By Aoife Lawless
On the 29th April 2015 eight men were executed by firing squad in Indonesia for drug trafficking crimes. Among them were the two named ring leaders of the infamous Bali Nine, the Australian group who attempted to smuggle 8.3kg of heroin from Bali into Australia.
After lengthy drawn out legal proceedings spanning nine years, the two were finally executed at midnight on the 29th April. They were led into the forest and given the choice of standing kneeling or sitting for the ordeal. The two Australian men had vowed to stay strong in the face of death, wishing their families to have an image of strength in their final moments.
They sang ‘Amazing Grace’ as they marched to their final destiny and refused to wear blindfolds as they faced their executors on ‘execution island’, Nusa Kambangan, Bali.
In 2013 the moratorium on the death penalty in Indonesia was lifted and in March of that year a Malawi national was the first person to be executed there in four years. The execution was carried out by firing squad. The crime; drug trafficking.
In November 2014 Indonesia saw the election of a new president, Joko Widodo. The young President Widodo, a former street kid from Jakarta, has taken a firm stance on the death penalty for drug trafficking since his election. In January the fresh faced young president caused much controversy when he ordered the first round of executions under his rule; six foreigners by firing squad.
The six were made up of Dutch, Brazilian, Nigerian, Malawian, Indonesian and Vietnamese men all on death row for drug trafficking. Both the Dutch and Brazilian leaders fought hard against the death penalty for their citizens. All pleas for the lives of their countrymen were in vain. The two countries were so outraged by the deaths that they pulled their ambassadors from Indonesia post execution.
President Widodo did not waste time lining up a second round of death row prisoners and in February gave notice to another group of people that their executions were imminent.
Amongst the second round were the two Australian men Andrew Chan and Myuran Sukumaran from Sydney. These two men were named as the ring leaders of a drug trafficking syndicate known as the Bali nine. The group of nine young Australians were arrested in 2005 for attempting to smuggle 8.3kg of heroin from Indonesia to Australia. While the other seven members were given life imprisonment Chan and Sukumaran were given a death sentence.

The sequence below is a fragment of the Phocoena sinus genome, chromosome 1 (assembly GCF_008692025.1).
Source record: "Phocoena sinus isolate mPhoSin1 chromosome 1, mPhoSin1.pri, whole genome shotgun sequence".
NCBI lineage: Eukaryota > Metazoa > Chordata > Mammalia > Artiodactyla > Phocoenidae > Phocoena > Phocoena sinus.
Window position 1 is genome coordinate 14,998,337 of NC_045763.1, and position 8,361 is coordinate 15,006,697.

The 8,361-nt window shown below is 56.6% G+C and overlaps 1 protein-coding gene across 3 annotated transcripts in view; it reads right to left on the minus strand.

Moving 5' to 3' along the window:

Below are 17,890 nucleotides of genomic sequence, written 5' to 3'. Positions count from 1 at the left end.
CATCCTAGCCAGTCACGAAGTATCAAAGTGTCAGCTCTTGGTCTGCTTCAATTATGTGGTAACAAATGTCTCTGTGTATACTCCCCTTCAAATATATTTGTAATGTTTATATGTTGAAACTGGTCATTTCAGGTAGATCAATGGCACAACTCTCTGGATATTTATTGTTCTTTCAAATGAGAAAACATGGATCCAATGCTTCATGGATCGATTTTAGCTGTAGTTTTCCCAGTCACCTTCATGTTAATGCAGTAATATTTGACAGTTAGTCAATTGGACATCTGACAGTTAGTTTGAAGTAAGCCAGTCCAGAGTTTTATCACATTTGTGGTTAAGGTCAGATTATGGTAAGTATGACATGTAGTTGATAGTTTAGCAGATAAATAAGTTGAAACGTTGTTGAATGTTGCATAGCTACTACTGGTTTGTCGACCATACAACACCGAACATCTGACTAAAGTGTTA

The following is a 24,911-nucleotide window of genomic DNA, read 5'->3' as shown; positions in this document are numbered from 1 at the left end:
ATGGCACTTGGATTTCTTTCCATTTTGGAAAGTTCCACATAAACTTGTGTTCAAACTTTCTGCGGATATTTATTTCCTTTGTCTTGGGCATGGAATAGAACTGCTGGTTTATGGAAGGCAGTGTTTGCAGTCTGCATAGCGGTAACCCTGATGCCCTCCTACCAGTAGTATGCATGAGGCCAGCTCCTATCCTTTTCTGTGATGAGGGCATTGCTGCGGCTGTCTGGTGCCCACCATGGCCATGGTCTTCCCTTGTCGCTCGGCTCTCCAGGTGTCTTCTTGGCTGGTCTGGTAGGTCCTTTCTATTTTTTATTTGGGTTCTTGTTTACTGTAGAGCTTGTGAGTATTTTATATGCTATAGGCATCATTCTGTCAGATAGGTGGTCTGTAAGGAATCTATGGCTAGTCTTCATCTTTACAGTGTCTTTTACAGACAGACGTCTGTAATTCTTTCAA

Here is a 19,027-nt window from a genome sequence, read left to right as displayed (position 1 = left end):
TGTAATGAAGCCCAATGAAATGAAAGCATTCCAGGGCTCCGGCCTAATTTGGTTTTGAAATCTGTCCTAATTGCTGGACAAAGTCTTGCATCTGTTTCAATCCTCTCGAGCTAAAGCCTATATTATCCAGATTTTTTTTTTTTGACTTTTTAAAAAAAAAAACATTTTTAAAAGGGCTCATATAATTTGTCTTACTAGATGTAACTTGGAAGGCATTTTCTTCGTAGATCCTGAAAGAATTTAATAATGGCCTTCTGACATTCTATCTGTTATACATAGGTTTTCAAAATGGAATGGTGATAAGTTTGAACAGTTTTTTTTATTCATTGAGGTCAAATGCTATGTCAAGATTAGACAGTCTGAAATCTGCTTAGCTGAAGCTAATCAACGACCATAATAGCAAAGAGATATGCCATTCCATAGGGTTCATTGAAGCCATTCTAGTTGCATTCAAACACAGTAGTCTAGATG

In 2015 when the two men received notice of their executions they had served almost ten years in Keroboken prison, Bali.
The Australian government made numerous appeals for clemency on behalf of these two as they have proven to be fully rehabilitated in their nine years of incarceration.
[View the story “Humans under fire” on Storify]
Myuran Sukumaran studied fine art and went on to teach art classes at Keroboken prison to young inmates. He also held several art exhibitions with many of his art works selling worldwide. His last wish was to be allowed to continue painting until the very last moment. Many of his final works were self portraits, emulating the trauma and emotional upheaval he was experiencing in his last days.
Andrew Chan studied Theology and had attempted to become a Pastor. He held bible studies classes with other offenders. He also taught cooking classes in the prison and was well liked and respected in his nine years at the prison. He married his long term girlfriend on the eve of his execution with all his family present. This was his last wish. He made time to visit with other inmates on death row to say final goodbyes and say “It was good knowing you mate” before being led to his death. Unusually, Chan wrote his own eulogy which was read aloud by a friend at his funeral in Sydney. “It is even in death there is still a lesson to be learnt. We learn that you don’t need to be old to die, nor do we need to have something wrong with us, but we learn that when it’s time to go home, God has the kitchen table and sink ready.”